s2b 4I’ve never been much of an art quilt fan; I think there are maybe 20 art quilts I’ve seen that I actually liked.  And I’m not much of an artist, either.  I can’t draw, paint, sketch, etc.  I have no sense of perspective and I can’t figure out how to illustrate light and shadows well.  But for some reason, when I was asked if I wanted to participate in this art quilt challenge, I said yes.  And I’m really glad I did!  I surprised myself by accepting a challenge to do something I didn’t think I’d like doing.  And then I surprised myself even more by actually enjoying the entire process and being proud of my final product!

How about you?  Have you ever challenged yourself to do something you didn’t think you’d enjoy, only to discover you actually had fun?

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 I love the quilt! The metallic thread really brings it to life. And I love the way you thought “outside the box” and didn’t make the first green thing that came to mind. I did challenge myself to do a portrait quilt, thinking it would be the hardest thing ever. I don’t do well with color theory, and making the quilt helped me learn color-matching. Instead of being hard, it was thrilling watching the portrait come together! Your quilts always amaze me – the thought your truly put into them – and because of you I always step up my game when I’m preparing a quilt. You’re my quilting “hero”, and I love to surprise you with something you’re not expecting from me!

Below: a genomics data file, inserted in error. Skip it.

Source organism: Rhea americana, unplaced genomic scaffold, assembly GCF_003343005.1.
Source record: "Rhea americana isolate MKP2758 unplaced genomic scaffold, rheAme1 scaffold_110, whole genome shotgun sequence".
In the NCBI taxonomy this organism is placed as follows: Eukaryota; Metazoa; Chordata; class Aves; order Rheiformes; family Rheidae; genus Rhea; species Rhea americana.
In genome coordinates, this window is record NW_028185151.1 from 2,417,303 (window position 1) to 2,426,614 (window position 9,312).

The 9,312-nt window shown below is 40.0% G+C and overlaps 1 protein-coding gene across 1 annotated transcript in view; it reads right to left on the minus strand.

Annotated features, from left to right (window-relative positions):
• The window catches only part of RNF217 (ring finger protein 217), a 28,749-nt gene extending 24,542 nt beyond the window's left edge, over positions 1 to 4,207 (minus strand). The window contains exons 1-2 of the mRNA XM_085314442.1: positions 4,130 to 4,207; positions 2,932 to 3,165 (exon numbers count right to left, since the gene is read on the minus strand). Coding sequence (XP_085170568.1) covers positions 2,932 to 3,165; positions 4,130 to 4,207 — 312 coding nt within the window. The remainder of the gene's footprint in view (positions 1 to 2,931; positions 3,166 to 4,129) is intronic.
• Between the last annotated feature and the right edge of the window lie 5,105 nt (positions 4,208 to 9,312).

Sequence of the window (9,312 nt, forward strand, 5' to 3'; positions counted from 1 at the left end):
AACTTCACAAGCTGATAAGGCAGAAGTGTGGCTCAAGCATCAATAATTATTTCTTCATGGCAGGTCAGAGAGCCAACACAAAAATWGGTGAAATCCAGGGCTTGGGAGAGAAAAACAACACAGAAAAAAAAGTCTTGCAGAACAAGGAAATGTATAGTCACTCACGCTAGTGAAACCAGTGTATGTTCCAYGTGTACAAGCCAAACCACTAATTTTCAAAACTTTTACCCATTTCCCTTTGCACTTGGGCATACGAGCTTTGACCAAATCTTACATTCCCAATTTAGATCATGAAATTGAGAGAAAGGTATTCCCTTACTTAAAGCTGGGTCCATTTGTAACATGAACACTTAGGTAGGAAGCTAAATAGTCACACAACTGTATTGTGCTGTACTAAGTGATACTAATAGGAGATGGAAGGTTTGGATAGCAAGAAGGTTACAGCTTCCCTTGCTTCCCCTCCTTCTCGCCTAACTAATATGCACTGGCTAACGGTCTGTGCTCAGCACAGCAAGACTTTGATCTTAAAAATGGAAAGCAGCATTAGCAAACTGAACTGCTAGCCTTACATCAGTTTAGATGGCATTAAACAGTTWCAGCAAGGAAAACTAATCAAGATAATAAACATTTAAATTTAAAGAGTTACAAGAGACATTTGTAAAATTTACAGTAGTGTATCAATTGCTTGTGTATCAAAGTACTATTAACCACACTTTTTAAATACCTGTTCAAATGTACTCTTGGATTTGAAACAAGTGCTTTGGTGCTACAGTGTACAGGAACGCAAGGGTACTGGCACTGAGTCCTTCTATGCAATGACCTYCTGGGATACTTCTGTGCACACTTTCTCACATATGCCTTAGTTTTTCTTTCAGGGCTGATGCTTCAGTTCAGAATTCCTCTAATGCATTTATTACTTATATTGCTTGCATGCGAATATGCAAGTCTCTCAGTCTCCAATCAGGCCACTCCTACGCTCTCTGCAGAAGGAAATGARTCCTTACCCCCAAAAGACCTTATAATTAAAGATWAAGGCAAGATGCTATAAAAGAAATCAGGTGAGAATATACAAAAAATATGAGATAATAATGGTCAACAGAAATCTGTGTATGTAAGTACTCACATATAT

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Diagonal Quilt Back Tutorial

I love John Flynn’s method of making a quilt back (it’s about halfway down the page on the link). It uses less fabric, and avoids a straight seam in the center of a quilt, which is a pain when trying to longarm. He has a PDF to calculate the yardage needed,and if you suck at math like I do, he’s also got a great app that figures out the calculation for you – well worth the $1.99. But instructions on exactly how to do this were nowhere to be found. When I made my Australia t-shirt quilt I used this method for the backing, and remembered to take pictures of how I did it. Hopefully this will help some others who are trying it out for the first time. A couple of tips: Having a helper will make this process SO much easier. Trying to do the diagonal fold by myself was quite taxing! Also, look at the selvage of the fabric you’re considering. If the selvage edge is quite thick with no print on it, reduce your width of fabric in your calculation. You don’t want to end up with selvage in your quilt!

Step One: Take your full length of fabric and fold it diagonally from corner to corner.

fold fabricStep Two: Cut along the diagonal fold. This is the scariest part. That’s a LOT of fabric to cut, and you’re thinking “No way can this work!” and how you’re gonna kick yourself in the arse if it doesn’t because that’s a lot of money you just spent on this backing. But take a deep breath and just CUT. If your calculations were correct when you bought the fabric, this will work. Cut the fabric!

cut fabric2Step Three: Open the fabric.

Unfold fabric

Ignore the man in the work work boots. That’s a cutout of Taylor Lautner from the Twilight series. We made him a cheerleader and gave him pom-poms, lol.